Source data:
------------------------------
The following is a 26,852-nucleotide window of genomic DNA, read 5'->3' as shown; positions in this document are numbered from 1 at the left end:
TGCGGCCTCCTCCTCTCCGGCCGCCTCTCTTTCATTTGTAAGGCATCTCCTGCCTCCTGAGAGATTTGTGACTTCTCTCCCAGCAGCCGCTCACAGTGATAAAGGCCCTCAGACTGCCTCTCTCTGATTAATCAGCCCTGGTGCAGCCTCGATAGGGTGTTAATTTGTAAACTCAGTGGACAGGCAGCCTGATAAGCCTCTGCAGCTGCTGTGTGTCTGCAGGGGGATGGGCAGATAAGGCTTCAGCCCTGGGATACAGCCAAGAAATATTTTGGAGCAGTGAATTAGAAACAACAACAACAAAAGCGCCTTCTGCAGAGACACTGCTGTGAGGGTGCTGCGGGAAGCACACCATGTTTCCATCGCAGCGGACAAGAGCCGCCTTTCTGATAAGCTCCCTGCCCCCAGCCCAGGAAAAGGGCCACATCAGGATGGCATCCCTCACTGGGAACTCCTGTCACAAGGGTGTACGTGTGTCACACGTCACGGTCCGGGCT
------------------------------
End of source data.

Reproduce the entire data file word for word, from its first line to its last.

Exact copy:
The following is a 26,852-nucleotide window of genomic DNA, read 5'->3' as shown; positions in this document are numbered from 1 at the left end:
TGCGGCCTCCTCCTCTCCGGCCGCCTCTCTTTCATTTGTAAGGCATCTCCTGCCTCCTGAGAGATTTGTGACTTCTCTCCCAGCAGCCGCTCACAGTGATAAAGGCCCTCAGACTGCCTCTCTCTGATTAATCAGCCCTGGTGCAGCCTCGATAGGGTGTTAATTTGTAAACTCAGTGGACAGGCAGCCTGATAAGCCTCTGCAGCTGCTGTGTGTCTGCAGGGGGATGGGCAGATAAGGCTTCAGCCCTGGGATACAGCCAAGAAATATTTTGGAGCAGTGAATTAGAAACAACAACAACAAAAGCGCCTTCTGCAGAGACACTGCTGTGAGGGTGCTGCGGGAAGCACACCATGTTTCCATCGCAGCGGACAAGAGCCGCCTTTCTGATAAGCTCCCTGCCCCCAGCCCAGGAAAAGGGCCACATCAGGATGGCATCCCTCACTGGGAACTCCTGTCACAAGGGTGTACGTGTGTCACACGTCACGGTCCGGGCT